Your biographical sketch is more than a résumé of writing and life experiences. For the writer, it is an integral part of a book proposal because it is your opportunity to introduce your talent and voice. It might not be what you know, but who you are that will mean success for your proposal. Publishers call this “your platform.”
Tip 1: No name, no gain. What if your life has been totally boring? You can still put together a fascinating biographical sketch by highlighting the uniqueness of what may seem commonplace experiences. Instead of describing your most exciting daily event as “watching pigeons drop on the town statue,” you might say, “I know people. My characters spring from real life. My next-door neighbor, a war bride from England, raises piglets in her kitchen after the mama pig rejects them. Up the street is a seventy-nine year old grocery store owner who won a million dollar lottery, but is afraid to spend the money because he might need it in his old age. And the town cop is nineteen, not even old enough to go into the local bar to arrest drunks.”
This bio sketch might not have anything to do with the subject of your work, but it shows an editor that you have imagination, a way with words, and a sense of humor.
Tip 2: Who do you know? Even if you don’t have writing credentials, remember writers are first readers. You can boast that “Nora Roberts and I are best friends, even though I have never met her. I’ve studied every one of her books. I know how she puts together a story.” Follow up with an example of what you have learned by studying another author. Extra points if your choose an author the agent represents, or the editor publishes.
Tip 3: Interview yourself. Writing your biographical sketch in third person is both the correct style and the easiest way. Pretend you are an interviewer for the local paper and interview yourself. What do you want readers (and publishers) to know about you? Use the sketch also as an introduction for future projects. Perhaps the editor isn’t interested in the project you are proposing today, but notices something in your background that could become the source of a best seller.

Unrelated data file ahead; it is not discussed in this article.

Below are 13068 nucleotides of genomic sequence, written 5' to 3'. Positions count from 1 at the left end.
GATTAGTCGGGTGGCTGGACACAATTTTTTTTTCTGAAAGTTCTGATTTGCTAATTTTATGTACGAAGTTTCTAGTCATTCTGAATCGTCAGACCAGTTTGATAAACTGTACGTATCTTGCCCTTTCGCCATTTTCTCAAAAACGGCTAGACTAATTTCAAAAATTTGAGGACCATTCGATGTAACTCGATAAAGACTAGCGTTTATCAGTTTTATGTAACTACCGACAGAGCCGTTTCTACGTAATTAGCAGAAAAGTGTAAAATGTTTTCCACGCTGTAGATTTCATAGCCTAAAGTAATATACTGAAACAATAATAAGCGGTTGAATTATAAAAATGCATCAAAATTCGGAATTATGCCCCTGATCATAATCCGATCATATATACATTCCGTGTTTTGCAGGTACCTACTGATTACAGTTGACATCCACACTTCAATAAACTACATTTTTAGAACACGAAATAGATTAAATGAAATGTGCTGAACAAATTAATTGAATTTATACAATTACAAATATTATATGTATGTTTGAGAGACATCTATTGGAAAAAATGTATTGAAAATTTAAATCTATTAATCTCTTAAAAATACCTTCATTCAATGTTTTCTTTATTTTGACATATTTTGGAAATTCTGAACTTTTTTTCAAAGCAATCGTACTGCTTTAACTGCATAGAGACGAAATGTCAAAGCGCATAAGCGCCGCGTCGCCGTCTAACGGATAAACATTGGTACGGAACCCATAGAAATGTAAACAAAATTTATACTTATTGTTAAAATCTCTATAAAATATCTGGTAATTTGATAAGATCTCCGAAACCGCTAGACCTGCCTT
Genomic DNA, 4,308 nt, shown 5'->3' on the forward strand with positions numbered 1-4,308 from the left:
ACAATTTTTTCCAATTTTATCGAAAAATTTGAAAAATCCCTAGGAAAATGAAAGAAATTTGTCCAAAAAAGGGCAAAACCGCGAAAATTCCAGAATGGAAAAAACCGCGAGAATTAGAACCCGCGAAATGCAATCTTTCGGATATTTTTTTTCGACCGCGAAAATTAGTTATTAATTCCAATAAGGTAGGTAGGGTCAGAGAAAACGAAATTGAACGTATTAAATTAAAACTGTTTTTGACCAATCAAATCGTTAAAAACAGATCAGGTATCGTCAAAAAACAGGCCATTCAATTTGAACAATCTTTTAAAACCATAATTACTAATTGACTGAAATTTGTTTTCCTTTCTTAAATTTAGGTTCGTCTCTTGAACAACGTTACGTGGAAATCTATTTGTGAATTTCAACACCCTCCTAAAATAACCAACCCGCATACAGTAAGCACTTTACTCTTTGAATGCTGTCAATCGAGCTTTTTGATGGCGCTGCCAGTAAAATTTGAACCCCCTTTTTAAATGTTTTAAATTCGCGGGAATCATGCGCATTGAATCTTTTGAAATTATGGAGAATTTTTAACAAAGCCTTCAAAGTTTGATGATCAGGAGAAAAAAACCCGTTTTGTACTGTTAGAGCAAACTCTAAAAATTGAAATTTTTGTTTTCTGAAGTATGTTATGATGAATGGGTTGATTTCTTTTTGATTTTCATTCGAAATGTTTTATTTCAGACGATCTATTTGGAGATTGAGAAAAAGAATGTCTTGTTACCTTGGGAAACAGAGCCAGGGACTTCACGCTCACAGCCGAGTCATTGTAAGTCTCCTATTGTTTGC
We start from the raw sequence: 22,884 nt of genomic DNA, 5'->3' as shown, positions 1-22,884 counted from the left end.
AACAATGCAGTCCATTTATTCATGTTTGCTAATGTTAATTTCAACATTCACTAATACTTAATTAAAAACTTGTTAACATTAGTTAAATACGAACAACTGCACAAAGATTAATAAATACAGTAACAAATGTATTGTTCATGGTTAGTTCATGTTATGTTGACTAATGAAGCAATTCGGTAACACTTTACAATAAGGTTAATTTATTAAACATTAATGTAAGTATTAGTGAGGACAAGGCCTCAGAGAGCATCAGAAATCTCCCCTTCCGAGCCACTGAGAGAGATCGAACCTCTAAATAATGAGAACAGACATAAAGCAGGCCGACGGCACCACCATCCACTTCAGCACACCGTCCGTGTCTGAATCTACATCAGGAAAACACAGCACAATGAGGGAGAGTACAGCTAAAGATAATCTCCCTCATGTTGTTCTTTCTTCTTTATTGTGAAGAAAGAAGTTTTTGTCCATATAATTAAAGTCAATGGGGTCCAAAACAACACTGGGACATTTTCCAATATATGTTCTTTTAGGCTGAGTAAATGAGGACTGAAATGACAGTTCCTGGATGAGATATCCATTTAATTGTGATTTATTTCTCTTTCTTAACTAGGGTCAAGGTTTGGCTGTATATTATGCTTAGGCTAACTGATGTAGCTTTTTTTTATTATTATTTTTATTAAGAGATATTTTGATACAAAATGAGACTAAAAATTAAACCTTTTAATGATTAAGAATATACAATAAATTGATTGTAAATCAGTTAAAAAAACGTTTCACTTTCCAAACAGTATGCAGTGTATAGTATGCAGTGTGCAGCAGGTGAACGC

Tip 4: Sell yourself. If you do have any writing credentials, awards or publications, be sure to include them. Even if they aren’t related to the proposal, they demonstrate that you can complete a project. Membership in a writing organization is also helpful in establishing yourself as a serious writer. Selling your book or article includes selling yourself as the author of that work. Your biographical sketch is an integral part of any proposal.
Tip 5: Relate your bio to your manuscript. The bio introduces you as an expert on the subject of your book. Be sure to tailor your bio to your book. When I wrote a novel in which the heroine was a Vietnam-era Army nurse, my bio included my experiences as an Army nurse. When I wrote books about science fair, my bio decsribed my years of experience as a science fair judge. Your bio is not the story of your life, but rather, of your expertise, knowledge and experience related to the subject of your book.
Tip 6: Relate your bio to the reader. If you have something, anything, in common with the agent or editor you are targeting for your project, mention your connection in your bio. When my writing partner and I were seeking an agent to represent one of our books, our research of one agent uncovered his travels in China and interest in that country. My co-author had spent one summer there. Even though our book had nothing to do with China, we briefly mentioned her travels in her bio. It never hurts to make a personal connection.
Tip 7: Write in third person. The correct format for a bio sketch is to write as if you are describing or interviewing another person. So, rather than “I was born a baby…”, you would write, “Jane Smith was born a baby.” This makes the bio more readable and is the format for the inside cover of the book.